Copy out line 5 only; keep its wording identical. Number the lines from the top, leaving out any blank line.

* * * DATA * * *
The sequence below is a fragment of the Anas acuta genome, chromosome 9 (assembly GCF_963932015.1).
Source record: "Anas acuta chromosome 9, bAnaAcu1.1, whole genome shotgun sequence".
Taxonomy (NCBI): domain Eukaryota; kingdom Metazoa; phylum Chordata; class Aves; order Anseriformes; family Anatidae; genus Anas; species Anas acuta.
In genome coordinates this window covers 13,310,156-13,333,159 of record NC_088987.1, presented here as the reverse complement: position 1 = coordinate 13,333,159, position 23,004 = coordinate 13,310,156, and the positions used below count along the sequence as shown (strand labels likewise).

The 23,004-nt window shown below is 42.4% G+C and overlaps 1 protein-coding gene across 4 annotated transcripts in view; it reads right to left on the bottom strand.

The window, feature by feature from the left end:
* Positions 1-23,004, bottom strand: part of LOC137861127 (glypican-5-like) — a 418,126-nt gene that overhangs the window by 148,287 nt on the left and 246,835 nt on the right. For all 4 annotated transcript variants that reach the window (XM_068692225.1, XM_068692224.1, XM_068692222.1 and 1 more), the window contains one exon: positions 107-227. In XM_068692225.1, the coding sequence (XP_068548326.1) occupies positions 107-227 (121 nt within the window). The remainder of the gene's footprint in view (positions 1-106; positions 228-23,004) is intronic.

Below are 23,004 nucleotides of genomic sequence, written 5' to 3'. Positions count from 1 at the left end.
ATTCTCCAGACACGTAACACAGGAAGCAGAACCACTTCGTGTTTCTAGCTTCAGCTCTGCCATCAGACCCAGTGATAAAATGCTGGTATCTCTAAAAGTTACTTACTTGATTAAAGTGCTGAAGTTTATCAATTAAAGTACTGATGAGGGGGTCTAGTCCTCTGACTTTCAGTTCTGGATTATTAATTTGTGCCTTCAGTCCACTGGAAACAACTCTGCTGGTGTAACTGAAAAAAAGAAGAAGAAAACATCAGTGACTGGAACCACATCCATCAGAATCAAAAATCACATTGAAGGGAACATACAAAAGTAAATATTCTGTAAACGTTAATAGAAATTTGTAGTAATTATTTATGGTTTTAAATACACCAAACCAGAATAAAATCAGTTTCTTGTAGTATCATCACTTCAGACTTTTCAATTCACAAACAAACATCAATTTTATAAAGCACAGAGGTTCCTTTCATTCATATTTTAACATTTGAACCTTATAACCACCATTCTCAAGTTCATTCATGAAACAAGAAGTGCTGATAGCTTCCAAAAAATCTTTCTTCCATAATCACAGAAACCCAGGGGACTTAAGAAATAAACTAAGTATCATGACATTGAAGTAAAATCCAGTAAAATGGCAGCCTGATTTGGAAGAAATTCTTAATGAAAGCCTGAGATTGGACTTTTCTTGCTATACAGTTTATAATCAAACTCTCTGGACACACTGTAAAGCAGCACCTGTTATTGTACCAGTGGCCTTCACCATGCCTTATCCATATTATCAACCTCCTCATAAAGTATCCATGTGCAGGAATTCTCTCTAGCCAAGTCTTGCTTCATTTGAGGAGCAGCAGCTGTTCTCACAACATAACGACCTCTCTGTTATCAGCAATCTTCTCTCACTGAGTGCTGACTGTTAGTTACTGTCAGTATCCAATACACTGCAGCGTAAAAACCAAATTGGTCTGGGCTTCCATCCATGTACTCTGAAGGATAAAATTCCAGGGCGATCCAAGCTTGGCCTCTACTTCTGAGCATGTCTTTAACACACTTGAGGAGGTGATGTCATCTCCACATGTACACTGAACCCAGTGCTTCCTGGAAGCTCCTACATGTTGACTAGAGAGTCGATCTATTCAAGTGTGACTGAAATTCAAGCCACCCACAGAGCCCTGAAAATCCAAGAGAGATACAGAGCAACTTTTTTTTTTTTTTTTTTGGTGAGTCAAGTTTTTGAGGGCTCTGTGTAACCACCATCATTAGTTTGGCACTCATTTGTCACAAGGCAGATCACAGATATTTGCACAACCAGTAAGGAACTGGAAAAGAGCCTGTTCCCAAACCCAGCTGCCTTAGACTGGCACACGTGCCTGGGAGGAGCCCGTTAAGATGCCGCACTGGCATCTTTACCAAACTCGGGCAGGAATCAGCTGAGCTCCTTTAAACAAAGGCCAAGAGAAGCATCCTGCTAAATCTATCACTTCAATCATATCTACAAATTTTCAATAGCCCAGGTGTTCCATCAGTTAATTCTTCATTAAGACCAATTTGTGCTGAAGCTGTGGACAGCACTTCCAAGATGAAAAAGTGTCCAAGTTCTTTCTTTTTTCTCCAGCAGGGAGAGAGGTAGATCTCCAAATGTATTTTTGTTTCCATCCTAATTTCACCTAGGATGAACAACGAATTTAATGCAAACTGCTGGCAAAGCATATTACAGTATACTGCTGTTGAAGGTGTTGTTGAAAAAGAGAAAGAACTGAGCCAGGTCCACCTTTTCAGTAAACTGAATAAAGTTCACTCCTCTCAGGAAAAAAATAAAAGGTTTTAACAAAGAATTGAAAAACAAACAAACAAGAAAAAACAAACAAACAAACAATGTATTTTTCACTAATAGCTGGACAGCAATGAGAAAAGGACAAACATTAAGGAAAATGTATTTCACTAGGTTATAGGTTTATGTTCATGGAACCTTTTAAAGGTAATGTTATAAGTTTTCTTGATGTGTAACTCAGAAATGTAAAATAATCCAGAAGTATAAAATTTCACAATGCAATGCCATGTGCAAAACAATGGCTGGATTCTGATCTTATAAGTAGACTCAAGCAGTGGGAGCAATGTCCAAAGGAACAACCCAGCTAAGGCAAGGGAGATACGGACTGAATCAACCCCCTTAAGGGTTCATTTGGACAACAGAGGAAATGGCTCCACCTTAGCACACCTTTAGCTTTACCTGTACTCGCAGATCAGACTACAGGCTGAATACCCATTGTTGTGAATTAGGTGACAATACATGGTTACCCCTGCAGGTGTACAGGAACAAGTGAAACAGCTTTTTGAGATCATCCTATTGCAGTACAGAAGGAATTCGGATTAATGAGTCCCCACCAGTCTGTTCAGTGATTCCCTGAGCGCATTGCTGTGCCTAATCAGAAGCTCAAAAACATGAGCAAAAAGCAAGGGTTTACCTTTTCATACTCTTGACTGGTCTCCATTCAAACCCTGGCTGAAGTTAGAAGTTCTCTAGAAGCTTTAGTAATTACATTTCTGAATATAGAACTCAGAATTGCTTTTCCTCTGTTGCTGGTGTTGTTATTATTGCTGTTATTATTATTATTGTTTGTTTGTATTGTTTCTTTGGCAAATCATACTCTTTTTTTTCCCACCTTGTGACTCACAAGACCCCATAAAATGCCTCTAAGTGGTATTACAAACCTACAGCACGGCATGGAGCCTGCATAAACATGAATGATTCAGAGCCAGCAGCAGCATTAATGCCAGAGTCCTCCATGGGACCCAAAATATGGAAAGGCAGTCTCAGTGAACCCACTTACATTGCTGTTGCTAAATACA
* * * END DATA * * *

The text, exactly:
The 23,004-nt window shown below is 42.4% G+C and overlaps 1 protein-coding gene across 4 annotated transcripts in view; it reads right to left on the bottom strand.